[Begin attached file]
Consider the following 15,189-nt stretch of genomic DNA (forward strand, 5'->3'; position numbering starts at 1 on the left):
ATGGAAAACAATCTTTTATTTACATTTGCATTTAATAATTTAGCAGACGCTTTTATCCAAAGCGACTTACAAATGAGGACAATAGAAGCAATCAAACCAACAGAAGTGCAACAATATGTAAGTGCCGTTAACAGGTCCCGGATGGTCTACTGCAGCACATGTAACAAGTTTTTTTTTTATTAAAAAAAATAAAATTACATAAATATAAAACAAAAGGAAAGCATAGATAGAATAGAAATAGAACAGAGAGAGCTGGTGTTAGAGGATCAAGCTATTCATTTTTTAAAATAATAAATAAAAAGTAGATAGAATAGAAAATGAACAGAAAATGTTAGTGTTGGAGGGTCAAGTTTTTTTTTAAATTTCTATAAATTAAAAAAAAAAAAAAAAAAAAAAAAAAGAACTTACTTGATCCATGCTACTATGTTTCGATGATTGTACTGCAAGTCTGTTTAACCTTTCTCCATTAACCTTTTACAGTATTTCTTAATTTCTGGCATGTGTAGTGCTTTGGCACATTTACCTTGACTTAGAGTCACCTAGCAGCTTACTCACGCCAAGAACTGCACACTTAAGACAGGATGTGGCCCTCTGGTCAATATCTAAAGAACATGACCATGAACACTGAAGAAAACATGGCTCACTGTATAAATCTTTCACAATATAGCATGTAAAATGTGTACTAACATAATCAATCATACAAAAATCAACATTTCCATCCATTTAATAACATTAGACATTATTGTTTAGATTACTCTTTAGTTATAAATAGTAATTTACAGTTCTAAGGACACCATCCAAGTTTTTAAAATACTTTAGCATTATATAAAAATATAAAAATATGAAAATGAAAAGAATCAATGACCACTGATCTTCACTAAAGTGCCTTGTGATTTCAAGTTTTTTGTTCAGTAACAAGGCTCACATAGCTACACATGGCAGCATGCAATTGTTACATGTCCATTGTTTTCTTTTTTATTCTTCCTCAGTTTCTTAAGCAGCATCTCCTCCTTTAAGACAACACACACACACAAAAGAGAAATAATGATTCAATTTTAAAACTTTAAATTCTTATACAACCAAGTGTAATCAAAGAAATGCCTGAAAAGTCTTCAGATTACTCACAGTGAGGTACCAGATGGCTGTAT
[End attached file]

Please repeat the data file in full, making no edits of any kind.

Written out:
Consider the following 15,189-nt stretch of genomic DNA (forward strand, 5'->3'; position numbering starts at 1 on the left):
ATGGAAAACAATCTTTTATTTACATTTGCATTTAATAATTTAGCAGACGCTTTTATCCAAAGCGACTTACAAATGAGGACAATAGAAGCAATCAAACCAACAGAAGTGCAACAATATGTAAGTGCCGTTAACAGGTCCCGGATGGTCTACTGCAGCACATGTAACAAGTTTTTTTTTTATTAAAAAAAATAAAATTACATAAATATAAAACAAAAGGAAAGCATAGATAGAATAGAAATAGAACAGAGAGAGCTGGTGTTAGAGGATCAAGCTATTCATTTTTTAAAATAATAAATAAAAAGTAGATAGAATAGAAAATGAACAGAAAATGTTAGTGTTGGAGGGTCAAGTTTTTTTTTAAATTTCTATAAATTAAAAAAAAAAAAAAAAAAAAAAAAAAGAACTTACTTGATCCATGCTACTATGTTTCGATGATTGTACTGCAAGTCTGTTTAACCTTTCTCCATTAACCTTTTACAGTATTTCTTAATTTCTGGCATGTGTAGTGCTTTGGCACATTTACCTTGACTTAGAGTCACCTAGCAGCTTACTCACGCCAAGAACTGCACACTTAAGACAGGATGTGGCCCTCTGGTCAATATCTAAAGAACATGACCATGAACACTGAAGAAAACATGGCTCACTGTATAAATCTTTCACAATATAGCATGTAAAATGTGTACTAACATAATCAATCATACAAAAATCAACATTTCCATCCATTTAATAACATTAGACATTATTGTTTAGATTACTCTTTAGTTATAAATAGTAATTTACAGTTCTAAGGACACCATCCAAGTTTTTAAAATACTTTAGCATTATATAAAAATATAAAAATATGAAAATGAAAAGAATCAATGACCACTGATCTTCACTAAAGTGCCTTGTGATTTCAAGTTTTTTGTTCAGTAACAAGGCTCACATAGCTACACATGGCAGCATGCAATTGTTACATGTCCATTGTTTTCTTTTTTATTCTTCCTCAGTTTCTTAAGCAGCATCTCCTCCTTTAAGACAACACACACACACAAAAGAGAAATAATGATTCAATTTTAAAACTTTAAATTCTTATACAACCAAGTGTAATCAAAGAAATGCCTGAAAAGTCTTCAGATTACTCACAGTGAGGTACCAGATGGCTGTAT